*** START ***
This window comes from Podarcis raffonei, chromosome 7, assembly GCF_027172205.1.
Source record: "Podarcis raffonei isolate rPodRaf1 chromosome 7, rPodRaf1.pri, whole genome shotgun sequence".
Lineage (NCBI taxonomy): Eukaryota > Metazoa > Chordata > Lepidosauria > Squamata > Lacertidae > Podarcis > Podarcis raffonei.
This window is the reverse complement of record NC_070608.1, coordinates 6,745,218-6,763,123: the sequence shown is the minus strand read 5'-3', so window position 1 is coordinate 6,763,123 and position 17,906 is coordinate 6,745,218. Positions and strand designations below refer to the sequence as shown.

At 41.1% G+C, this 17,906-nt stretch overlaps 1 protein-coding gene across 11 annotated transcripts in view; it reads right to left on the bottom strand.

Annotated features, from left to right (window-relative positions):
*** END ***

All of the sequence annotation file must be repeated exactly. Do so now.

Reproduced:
This window comes from Podarcis raffonei, chromosome 7, assembly GCF_027172205.1.
Source record: "Podarcis raffonei isolate rPodRaf1 chromosome 7, rPodRaf1.pri, whole genome shotgun sequence".
Lineage (NCBI taxonomy): Eukaryota > Metazoa > Chordata > Lepidosauria > Squamata > Lacertidae > Podarcis > Podarcis raffonei.
This window is the reverse complement of record NC_070608.1, coordinates 6,745,218-6,763,123: the sequence shown is the minus strand read 5'-3', so window position 1 is coordinate 6,763,123 and position 17,906 is coordinate 6,745,218. Positions and strand designations below refer to the sequence as shown.

At 41.1% G+C, this 17,906-nt stretch overlaps 1 protein-coding gene across 11 annotated transcripts in view; it reads right to left on the bottom strand.

Annotated features, from left to right (window-relative positions):